17
votes
1answer
430 views

Idris eager evaluation

In Haskell, I might implement if like this: if' True x y = x if' False x y = y spin 0 = () spin n = spin (n - 1) This behaves how I expect: haskell> if' True (spin 1000000) () -- takes a ...
0
votes
0answers
27 views

Iterators or lazy evaluation benefits

I recently built a linq alternative in typescript for my clientside javascript. I know there are many open source items available but I wanted to build it myself for the challenge. I started to look ...
8
votes
1answer
179 views

Why do “data Unit = Unit” and “()” behave differently in GHCi?

In GHCi: (> means output) data Unit = Unit let x = Unit let y = () :p x > x = (_t1::Unit) :p y > y = () :i () > data () = () -- Defined in `GHC.Tuple' Why do Unit and () behave ...
1
vote
1answer
113 views

Lazy Evaluation and Strict Evaluation Haskell

I understand what lazy evaluation is, and how it works and the advantages it has, but could you explain me what strict evaluation really is in Haskell? I can't seem to find much info about it, since ...
5
votes
1answer
221 views

Making a list “unlazy” in clojure

I recently noticed that there was a very clear implementation of insertion sort here : Insertion sort in clojure throws StackOverFlow error which suffers from a memory overflow, due to the fact ...
9
votes
3answers
2k views

Call by need vs call by name

I didn't understand the diffrence between Call-by-name and Call-by-need. As I understood, Call-by-need method restores the answer returned. But how It helps us, and Is there any fundamental difference ...
0
votes
1answer
64 views

Should Laziness be Documented in an API?

There's many times that I wish documentation would be more explicit regarding how eagerly they evaluate to get their result. Note how ambiguous I'm being here: evaluating what? The parameter values? ...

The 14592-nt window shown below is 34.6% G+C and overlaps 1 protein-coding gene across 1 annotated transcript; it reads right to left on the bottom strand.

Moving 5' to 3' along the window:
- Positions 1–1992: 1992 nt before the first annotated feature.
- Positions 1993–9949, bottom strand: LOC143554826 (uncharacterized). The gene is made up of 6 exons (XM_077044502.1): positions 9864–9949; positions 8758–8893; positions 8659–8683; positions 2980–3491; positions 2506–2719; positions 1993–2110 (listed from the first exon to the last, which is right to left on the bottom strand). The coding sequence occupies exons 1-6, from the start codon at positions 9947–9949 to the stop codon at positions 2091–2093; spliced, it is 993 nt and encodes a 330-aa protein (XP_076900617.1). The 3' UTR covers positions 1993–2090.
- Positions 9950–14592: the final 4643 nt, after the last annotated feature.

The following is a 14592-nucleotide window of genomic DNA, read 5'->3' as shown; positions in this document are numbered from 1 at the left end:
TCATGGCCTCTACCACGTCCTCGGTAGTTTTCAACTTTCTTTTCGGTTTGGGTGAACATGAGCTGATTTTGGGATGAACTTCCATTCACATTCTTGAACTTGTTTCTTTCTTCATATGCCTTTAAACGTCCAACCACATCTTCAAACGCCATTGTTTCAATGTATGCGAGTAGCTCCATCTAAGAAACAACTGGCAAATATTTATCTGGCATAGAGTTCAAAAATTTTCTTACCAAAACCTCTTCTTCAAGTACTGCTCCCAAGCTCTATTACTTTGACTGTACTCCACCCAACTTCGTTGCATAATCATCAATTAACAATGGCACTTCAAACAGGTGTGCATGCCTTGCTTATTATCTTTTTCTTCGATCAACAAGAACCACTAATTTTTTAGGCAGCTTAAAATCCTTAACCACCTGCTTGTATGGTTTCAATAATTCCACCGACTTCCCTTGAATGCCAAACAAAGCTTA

22
votes
2answers
2k views

How does seq force functions?

Background This question arises from a challenge Brent Yorgey posed at OPLSS: write a function f :: (Int -> Int) -> Bool that distinguishes f undefined from f (\x -> undefined). All of our ...
9
votes
2answers
432 views

Forced strictness for lists in haskell

I made really time consuming algorithm which produces a short string as the result. When I try to print it (via putStrLn) it appears on the screen character by character. I did understand why that ...
7
votes
2answers
2k views

R: passing expression to an inner function

Further delving into the mysteries of R evaluation...This is closely related to my previous question ( How to write an R function that evaluates an expression within a data-frame ). Let's say I want ...
7
votes
4answers
2k views

How to write an R function that evaluates an expression within a data-frame

Puzzle for the R cognoscenti: Say we have a data-frame: df <- data.frame( a = 1:5, b = 1:5 ) I know we can do things like with(df, a) to get a vector of results. But how do I write a ...
2
votes
2answers
686 views

F# lazy eval from stream reader?

I'm running into a bug in my code that makes me think that I don't really understand some of the details about F# and lazy evaluation. I know that F# evaluates eagerly and therefore am somewhat ...
16
votes
3answers
2k views

What is the relationship between unboxed types and strictness?

Unboxed types, like Int#, and strict functions, like f (!x) = ..., are something different, but I see conceptual similarity - they disallow thunks/laziness in some way. If Haskell was a strict ...
10
votes
3answers
5k views

What is “Call By Name”?

I'm working in a homework, and the professor asked me to implement the evaluation strategy called "call by name" in scheme in a certain language that we developed and he gave us an example at ...
3
votes
3answers
1k views

is it possible to print all reductions in Haskell - using WinHugs?

I have written the following function.. and executed using WinHugs teneven = [x | x <- [1..10], even x] My output : Main> teneven [2,4,6,8,10] :: [Integer] (63 reductions, 102 cells) is ...